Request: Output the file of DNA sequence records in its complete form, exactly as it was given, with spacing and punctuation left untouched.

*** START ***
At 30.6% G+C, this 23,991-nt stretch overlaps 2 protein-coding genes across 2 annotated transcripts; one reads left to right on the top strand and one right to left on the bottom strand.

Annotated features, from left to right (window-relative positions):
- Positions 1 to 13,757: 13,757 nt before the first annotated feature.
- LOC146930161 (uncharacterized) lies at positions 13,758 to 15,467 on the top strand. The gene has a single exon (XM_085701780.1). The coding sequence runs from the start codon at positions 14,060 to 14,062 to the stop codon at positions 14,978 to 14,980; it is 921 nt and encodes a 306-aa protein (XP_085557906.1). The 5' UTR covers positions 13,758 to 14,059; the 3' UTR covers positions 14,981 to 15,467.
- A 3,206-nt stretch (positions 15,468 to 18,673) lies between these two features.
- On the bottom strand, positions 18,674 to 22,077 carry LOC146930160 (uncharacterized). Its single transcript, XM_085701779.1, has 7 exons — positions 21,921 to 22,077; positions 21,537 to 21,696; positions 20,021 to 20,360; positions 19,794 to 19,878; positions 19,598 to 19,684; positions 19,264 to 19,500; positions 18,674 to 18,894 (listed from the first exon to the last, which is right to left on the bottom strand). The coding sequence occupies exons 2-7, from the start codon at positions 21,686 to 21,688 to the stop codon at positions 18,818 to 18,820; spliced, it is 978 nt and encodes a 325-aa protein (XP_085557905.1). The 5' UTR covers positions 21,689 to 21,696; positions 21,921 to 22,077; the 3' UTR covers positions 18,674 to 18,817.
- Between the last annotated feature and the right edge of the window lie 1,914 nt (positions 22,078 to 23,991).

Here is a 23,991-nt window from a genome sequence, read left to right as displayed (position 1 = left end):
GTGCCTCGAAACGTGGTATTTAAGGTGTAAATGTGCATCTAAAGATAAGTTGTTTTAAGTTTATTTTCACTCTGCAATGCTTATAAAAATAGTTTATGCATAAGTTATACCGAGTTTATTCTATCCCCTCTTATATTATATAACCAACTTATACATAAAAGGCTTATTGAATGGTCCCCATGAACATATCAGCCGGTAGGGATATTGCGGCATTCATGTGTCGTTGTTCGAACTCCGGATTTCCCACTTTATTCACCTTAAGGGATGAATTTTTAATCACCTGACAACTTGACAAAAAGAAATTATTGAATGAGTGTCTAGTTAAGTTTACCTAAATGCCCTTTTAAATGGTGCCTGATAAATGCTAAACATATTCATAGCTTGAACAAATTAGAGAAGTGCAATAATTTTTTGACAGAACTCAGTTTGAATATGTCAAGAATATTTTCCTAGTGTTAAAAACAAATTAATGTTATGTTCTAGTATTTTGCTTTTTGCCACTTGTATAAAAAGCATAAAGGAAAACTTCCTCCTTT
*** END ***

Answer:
At 30.6% G+C, this 23,991-nt stretch overlaps 2 protein-coding genes across 2 annotated transcripts; one reads left to right on the top strand and one right to left on the bottom strand.

Annotated features, from left to right (window-relative positions):
- Positions 1 to 13,757: 13,757 nt before the first annotated feature.
- LOC146930161 (uncharacterized) lies at positions 13,758 to 15,467 on the top strand. The gene has a single exon (XM_085701780.1). The coding sequence runs from the start codon at positions 14,060 to 14,062 to the stop codon at positions 14,978 to 14,980; it is 921 nt and encodes a 306-aa protein (XP_085557906.1). The 5' UTR covers positions 13,758 to 14,059; the 3' UTR covers positions 14,981 to 15,467.
- A 3,206-nt stretch (positions 15,468 to 18,673) lies between these two features.
- On the bottom strand, positions 18,674 to 22,077 carry LOC146930160 (uncharacterized). Its single transcript, XM_085701779.1, has 7 exons — positions 21,921 to 22,077; positions 21,537 to 21,696; positions 20,021 to 20,360; positions 19,794 to 19,878; positions 19,598 to 19,684; positions 19,264 to 19,500; positions 18,674 to 18,894 (listed from the first exon to the last, which is right to left on the bottom strand). The coding sequence occupies exons 2-7, from the start codon at positions 21,686 to 21,688 to the stop codon at positions 18,818 to 18,820; spliced, it is 978 nt and encodes a 325-aa protein (XP_085557905.1). The 5' UTR covers positions 21,689 to 21,696; positions 21,921 to 22,077; the 3' UTR covers positions 18,674 to 18,817.
- Between the last annotated feature and the right edge of the window lie 1,914 nt (positions 22,078 to 23,991).

Here is a 23,991-nt window from a genome sequence, read left to right as displayed (position 1 = left end):
GTGCCTCGAAACGTGGTATTTAAGGTGTAAATGTGCATCTAAAGATAAGTTGTTTTAAGTTTATTTTCACTCTGCAATGCTTATAAAAATAGTTTATGCATAAGTTATACCGAGTTTATTCTATCCCCTCTTATATTATATAACCAACTTATACATAAAAGGCTTATTGAATGGTCCCCATGAACATATCAGCCGGTAGGGATATTGCGGCATTCATGTGTCGTTGTTCGAACTCCGGATTTCCCACTTTATTCACCTTAAGGGATGAATTTTTAATCACCTGACAACTTGACAAAAAGAAATTATTGAATGAGTGTCTAGTTAAGTTTACCTAAATGCCCTTTTAAATGGTGCCTGATAAATGCTAAACATATTCATAGCTTGAACAAATTAGAGAAGTGCAATAATTTTTTGACAGAACTCAGTTTGAATATGTCAAGAATATTTTCCTAGTGTTAAAAACAAATTAATGTTATGTTCTAGTATTTTGCTTTTTGCCACTTGTATAAAAAGCATAAAGGAAAACTTCCTCCTTT